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SMARC module runs Linux on power-sipping i.MX8M Nano

Dec 3, 2019 — by Eric Brown — 281 views

Congatec’s SMARC form-factor “Conga-SMX8-Nano” module runs Linux or Android on NXP’s under 2W TDP, quad -A53 i.MX8M Nano. Features include 2GB RAM, up to 128GB eMMC, a GbE controller, MIPI-CSI, LVDS, anbd optional -40 to 85°C support.

Congatec added to its line of SMARC 2.0 modules running NXP i.MX8 processors with a Conga-SMX8-Nano module featuring the i.MX8M Nano. This is only the third i.MX8M Nano-based module we’ve seen after Avnet’s SMARC compliant MSC SM2S-IMX8MINI and iWave’s SODIMM-style iW-RainboW-G34M-SM, both of which also support the pin-compatible i.MX8M Mini. Other Congatec SMARC modules with i.MX8 family SoCs include the i.MX8 QuadMax based Conga-SMX8, the i.MX8X powered Conga-QMX8X, and the i.MX8M Mini based Conga-SMX8-Mini.



Conga-SMX8-Nano, front and back
(click images to enlarge)

Like the i.MX8M Mini, the i.MX8M Nano, which is not to be confused with the Jetson Nano module, offers up to 4x 14nm-fabricated Cortex-A53 cores, but they top out at 1.5GHz instead of 1.8GHz. It also similarly features a Vivante GC7000UL 3D/2D GPU with support for OpenGL, OpenCL and Vulkan. It lacks the Mini’s video processing unit (VPU), but instead of the Mini’s 400MHz Cortex-M4 MCU, there’s a more powerful, 600MHz Cortex-M7. The Nano is also touted for its under 2W TDP.

Applications include “GUIs for edge devices,” including devices with voice services, in medical and industrial equipment, home appliances and electronics, and digital signage systems,” says Congatec. Other listed possibilities are “mobile or outdoor devices, including smart city infrastructures such as small form factor digital bus time tables or headless platforms for edge gateways in smart cities as well as e-charging and free floating mobility devices.” The module also supports “headless systems with IEEE 1588 Precision Time Protocol support for tactile IIoT” at the “lowest power envelope and budget ever.”

The 82 x 50mm Conga-SMX8-Nano ships as a default with the quad-core i.MX8M Nano, but also supports the single and dual-core models. The standard 0 to 60°C models are all clocked to 1.5GHz while the -40 to 85°C industrial models back down to 1.4GHz.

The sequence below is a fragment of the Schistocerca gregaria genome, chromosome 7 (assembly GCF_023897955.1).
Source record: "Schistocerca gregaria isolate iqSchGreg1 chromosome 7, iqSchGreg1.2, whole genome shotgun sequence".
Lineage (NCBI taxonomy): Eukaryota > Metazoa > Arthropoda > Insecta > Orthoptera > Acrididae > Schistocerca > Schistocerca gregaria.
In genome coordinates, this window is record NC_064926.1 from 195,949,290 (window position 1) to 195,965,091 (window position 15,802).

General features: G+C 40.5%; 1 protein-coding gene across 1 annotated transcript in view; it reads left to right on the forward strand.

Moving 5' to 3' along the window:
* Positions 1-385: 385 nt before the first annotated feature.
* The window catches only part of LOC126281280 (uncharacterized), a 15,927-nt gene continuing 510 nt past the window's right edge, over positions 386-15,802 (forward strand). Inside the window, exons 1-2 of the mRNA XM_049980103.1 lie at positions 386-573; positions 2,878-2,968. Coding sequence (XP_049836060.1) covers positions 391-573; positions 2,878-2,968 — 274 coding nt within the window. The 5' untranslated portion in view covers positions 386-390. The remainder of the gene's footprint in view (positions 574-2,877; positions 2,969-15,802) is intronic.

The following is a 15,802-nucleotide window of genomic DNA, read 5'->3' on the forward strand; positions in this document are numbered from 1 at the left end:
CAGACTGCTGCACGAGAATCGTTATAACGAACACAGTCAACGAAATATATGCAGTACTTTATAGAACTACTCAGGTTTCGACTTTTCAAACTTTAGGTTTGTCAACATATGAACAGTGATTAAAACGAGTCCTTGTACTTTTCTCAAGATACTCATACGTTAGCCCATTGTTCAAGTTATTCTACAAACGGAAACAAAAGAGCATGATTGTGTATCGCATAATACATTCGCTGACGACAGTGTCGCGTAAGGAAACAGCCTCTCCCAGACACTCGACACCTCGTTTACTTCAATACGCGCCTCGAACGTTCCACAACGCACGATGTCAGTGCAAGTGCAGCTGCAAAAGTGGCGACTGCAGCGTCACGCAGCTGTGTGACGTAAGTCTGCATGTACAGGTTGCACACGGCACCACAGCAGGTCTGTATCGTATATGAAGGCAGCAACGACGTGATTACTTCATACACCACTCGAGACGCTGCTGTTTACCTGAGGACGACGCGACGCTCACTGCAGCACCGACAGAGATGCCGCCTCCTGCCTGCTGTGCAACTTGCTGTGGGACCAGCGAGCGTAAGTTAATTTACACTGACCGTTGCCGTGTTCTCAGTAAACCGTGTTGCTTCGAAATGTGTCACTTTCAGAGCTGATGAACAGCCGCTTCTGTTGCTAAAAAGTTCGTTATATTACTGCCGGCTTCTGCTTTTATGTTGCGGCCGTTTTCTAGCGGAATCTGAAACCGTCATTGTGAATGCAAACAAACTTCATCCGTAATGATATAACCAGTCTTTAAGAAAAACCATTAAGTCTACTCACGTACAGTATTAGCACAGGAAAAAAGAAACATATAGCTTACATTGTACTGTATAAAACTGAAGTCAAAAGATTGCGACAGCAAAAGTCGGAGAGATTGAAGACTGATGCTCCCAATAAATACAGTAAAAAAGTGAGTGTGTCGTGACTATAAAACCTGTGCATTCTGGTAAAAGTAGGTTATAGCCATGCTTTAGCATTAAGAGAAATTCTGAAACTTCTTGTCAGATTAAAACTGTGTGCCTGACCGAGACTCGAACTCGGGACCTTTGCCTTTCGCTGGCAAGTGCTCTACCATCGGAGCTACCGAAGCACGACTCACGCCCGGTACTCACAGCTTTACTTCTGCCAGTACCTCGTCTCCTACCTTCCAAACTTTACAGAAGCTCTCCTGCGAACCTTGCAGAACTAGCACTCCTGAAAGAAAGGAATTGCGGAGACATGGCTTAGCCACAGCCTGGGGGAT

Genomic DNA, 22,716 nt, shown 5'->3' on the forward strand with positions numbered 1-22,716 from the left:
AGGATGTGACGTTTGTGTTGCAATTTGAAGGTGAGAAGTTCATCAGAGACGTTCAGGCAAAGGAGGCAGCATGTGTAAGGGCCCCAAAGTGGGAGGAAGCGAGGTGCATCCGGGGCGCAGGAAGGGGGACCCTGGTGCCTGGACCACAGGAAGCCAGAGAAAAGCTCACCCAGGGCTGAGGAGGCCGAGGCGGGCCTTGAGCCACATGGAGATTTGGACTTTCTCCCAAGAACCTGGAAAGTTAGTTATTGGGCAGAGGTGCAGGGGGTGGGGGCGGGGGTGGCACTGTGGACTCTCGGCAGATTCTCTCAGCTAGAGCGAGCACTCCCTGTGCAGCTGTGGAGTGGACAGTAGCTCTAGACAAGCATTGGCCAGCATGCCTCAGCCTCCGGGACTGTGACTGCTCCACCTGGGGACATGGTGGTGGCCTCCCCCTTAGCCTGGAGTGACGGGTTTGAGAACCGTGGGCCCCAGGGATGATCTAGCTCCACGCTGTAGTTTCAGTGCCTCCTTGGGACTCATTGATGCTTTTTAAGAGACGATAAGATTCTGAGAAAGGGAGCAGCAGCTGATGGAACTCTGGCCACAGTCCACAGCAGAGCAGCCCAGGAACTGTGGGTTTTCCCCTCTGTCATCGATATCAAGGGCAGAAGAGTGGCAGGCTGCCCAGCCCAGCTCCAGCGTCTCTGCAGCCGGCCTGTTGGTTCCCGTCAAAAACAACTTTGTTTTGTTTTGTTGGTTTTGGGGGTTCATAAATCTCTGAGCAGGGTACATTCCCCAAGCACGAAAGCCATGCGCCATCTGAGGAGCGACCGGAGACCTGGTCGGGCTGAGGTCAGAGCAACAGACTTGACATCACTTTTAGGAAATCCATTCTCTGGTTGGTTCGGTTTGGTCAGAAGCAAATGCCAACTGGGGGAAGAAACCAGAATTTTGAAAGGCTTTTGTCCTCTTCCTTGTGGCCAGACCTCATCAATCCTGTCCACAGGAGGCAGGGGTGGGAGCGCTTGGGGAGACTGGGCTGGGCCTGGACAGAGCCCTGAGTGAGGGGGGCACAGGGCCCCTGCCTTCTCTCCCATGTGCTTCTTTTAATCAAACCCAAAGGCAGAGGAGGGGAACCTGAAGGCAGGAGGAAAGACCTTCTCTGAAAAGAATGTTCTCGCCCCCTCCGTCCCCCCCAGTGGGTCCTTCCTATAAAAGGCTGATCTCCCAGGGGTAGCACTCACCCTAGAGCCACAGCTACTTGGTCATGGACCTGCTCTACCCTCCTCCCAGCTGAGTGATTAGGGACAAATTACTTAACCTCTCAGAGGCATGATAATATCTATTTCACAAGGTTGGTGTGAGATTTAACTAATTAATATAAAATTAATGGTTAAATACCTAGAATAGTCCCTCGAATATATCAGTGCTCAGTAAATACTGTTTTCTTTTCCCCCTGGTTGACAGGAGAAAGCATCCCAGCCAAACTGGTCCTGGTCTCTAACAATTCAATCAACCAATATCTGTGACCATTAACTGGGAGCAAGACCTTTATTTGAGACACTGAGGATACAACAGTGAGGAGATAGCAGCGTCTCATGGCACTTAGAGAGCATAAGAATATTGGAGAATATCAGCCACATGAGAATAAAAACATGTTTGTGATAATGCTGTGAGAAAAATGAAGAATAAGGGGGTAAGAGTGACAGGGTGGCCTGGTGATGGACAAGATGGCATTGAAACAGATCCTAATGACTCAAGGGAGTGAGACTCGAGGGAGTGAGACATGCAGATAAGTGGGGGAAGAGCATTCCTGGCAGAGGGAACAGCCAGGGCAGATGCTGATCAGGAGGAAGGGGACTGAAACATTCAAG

The module is available with a “ready-to-go” boot loader implementation and pre-qualified Linux, Yocto and Android BSPs, and fully featured evaluation carrier boards.” Here, Congatec is referring to the Conga-SEVAL SMARC 2.0 carrier, which is also available with the Conga-SMX8.



Conga-SMX8-Nano (left) and i.MX8M Nano block diagrams
(click images to enlarge)

You can load up to 2GB LPDDR4 (3200 MT/s), and the default SKU is said to offer 16GB eMMC 5.1 with an option to expand to up to 128GB. The module has a GbE controller with IEEE 1588 support and an optional WiFi/Bluetooth M.2 card.

The Conga-SMX8-Nano defaults to dual-channel, 24-bit LVDS, or you can alternatively use an optional eDP 1.4 or 4-lane MIPI-DSI interface. The spec sheet lists a single USB 2.0 host or OTG interface, but the announcement says it supports up to 4x USB 2.0 ports, presumably via a hub.

You also get MIPI-CSI x2 and x4, up to 3x UART, multiple GPIOs, “high-res audio,” 2x I2S, and single SDIO 3.0, I2C, and SPI connections. Security features include cryptography, RNG, 32KB secure RAM, and High Assurance Boot. The module has a watchdog, JTAG debug, and optional RTC, and it ships with up to 15 years lifecycle support.

 
Further information

No pricing or availability information was provided for the Conga-SMX8-Nano. More information may be found in Congatec’s announcement and product page.

 

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